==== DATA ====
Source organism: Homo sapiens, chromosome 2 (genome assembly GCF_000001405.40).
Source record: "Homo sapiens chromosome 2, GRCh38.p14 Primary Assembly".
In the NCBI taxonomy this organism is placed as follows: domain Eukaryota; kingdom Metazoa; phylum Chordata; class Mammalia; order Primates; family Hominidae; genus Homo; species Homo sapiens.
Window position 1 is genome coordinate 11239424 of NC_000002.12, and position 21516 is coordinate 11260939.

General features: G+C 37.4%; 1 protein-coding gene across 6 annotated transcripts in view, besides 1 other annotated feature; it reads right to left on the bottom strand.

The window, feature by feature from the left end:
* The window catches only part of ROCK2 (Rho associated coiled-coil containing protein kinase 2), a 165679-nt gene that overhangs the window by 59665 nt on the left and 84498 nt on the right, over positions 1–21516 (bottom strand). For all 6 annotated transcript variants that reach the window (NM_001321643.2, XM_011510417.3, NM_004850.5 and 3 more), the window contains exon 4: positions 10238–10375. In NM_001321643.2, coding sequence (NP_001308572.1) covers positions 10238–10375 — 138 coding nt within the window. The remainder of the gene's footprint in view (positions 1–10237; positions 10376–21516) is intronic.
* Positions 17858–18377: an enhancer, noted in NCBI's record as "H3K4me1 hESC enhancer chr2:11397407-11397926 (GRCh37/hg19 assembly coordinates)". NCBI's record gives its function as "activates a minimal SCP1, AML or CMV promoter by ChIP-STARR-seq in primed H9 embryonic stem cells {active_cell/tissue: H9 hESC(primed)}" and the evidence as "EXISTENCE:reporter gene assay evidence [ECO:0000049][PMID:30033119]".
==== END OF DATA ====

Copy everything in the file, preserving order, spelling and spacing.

Source organism: Homo sapiens, chromosome 2 (genome assembly GCF_000001405.40).
Source record: "Homo sapiens chromosome 2, GRCh38.p14 Primary Assembly".
In the NCBI taxonomy this organism is placed as follows: domain Eukaryota; kingdom Metazoa; phylum Chordata; class Mammalia; order Primates; family Hominidae; genus Homo; species Homo sapiens.
Window position 1 is genome coordinate 11239424 of NC_000002.12, and position 21516 is coordinate 11260939.

General features: G+C 37.4%; 1 protein-coding gene across 6 annotated transcripts in view, besides 1 other annotated feature; it reads right to left on the bottom strand.

The window, feature by feature from the left end:
* The window catches only part of ROCK2 (Rho associated coiled-coil containing protein kinase 2), a 165679-nt gene that overhangs the window by 59665 nt on the left and 84498 nt on the right, over positions 1–21516 (bottom strand). For all 6 annotated transcript variants that reach the window (NM_001321643.2, XM_011510417.3, NM_004850.5 and 3 more), the window contains exon 4: positions 10238–10375. In NM_001321643.2, coding sequence (NP_001308572.1) covers positions 10238–10375 — 138 coding nt within the window. The remainder of the gene's footprint in view (positions 1–10237; positions 10376–21516) is intronic.
* Positions 17858–18377: an enhancer, noted in NCBI's record as "H3K4me1 hESC enhancer chr2:11397407-11397926 (GRCh37/hg19 assembly coordinates)". NCBI's record gives its function as "activates a minimal SCP1, AML or CMV promoter by ChIP-STARR-seq in primed H9 embryonic stem cells {active_cell/tissue: H9 hESC(primed)}" and the evidence as "EXISTENCE:reporter gene assay evidence [ECO:0000049][PMID:30033119]".